Caring for Fragile Babies

Now at the age of 84, he’s still taking care of babies at Lucile Packard Children’s Hospital, and showing no signs of stopping. He started at Stanford in the 1950s when the university’s School of Medicine was located in San Francisco.

Over the years, his accomplishments have helped shape modern-day neonatal care. For example, he was on the team that implemented the first mechanical ventilation system for premature babies. He discovered a rare and deadly metabolic disorder and he’s the originator of a scoring system for selecting infants needing assisted ventilation.

He currently works in the Packard Intermediate Care Nursery, where he checks in on recovering babies that are out of the critical stage, but not quite ready to go home.

When he’s not working, he spends time with his wife, Beth, five adult children and six grandchildren.

Sunshine recently spoke to Bay Area Parent about what keeps him going and how his field has changed over the years.


How has neonatology changed since you started?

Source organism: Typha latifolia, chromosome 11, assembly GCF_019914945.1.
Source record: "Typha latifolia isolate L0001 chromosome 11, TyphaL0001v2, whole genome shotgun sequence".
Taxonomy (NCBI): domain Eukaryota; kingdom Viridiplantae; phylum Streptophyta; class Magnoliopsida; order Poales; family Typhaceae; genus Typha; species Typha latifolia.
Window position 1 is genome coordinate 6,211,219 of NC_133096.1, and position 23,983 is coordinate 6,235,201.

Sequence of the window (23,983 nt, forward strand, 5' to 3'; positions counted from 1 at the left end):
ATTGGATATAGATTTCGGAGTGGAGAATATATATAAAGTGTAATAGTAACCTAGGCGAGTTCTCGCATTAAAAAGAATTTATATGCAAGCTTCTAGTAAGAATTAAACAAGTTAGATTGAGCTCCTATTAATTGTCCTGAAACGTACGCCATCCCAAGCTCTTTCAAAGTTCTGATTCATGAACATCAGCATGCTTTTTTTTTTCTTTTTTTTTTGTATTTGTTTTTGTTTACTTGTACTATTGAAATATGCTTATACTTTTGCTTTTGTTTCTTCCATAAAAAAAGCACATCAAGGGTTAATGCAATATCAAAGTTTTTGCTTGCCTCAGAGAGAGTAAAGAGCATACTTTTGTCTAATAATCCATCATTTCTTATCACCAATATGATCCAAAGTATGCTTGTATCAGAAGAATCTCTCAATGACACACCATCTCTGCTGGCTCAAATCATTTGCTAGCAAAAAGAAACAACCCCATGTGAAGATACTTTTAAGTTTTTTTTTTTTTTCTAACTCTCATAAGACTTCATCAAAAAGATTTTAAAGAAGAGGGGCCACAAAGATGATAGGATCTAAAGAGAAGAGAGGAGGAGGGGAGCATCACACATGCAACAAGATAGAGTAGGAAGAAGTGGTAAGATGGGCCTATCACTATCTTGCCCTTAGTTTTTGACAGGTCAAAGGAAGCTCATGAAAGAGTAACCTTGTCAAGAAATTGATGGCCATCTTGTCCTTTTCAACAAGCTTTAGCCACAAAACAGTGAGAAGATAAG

One of the biggest changes is obstetric care of women who are either at risk because of their problems or they are carrying a baby that is at risk. The care given to those mothers has improved remarkably. When I started my residency, there were babies with so many problems there wasn’t much you could do for them. Here at Stanford, I think it was 1960 or ’61, we started an intensive care nursery. Then in ’62, we got a grant that provided research on premature infants. We studied how their brains matured, how they responded to drugs and a lot of other things that really changed how we care for them.

We were one of the first centers to start using assisted ventilation. There was a time where if a baby couldn’t breath, they would succumb. The mortality rate was about 50 percent. …Now we have these beautiful ventilators that can give us anything we want. We can keep smaller babies alive.


What do you love most about your job?

I like interacting with the families and telling them how to take care of their babies. I like making sure they have good follow-up.


Do you have any special memories?

The first baby we had on a ventilator I remember very well. I followed up with her after she left the hospital and I used to call her family every couple of years.


Are you ever going to retire?

When I get up and I don’t want to go to work anymore, I’ll retire. Now I’m interacting with some very brightest people and that is always exciting.

Teresa Mills-Faraudo is an associate editor at Bay Area Parent.

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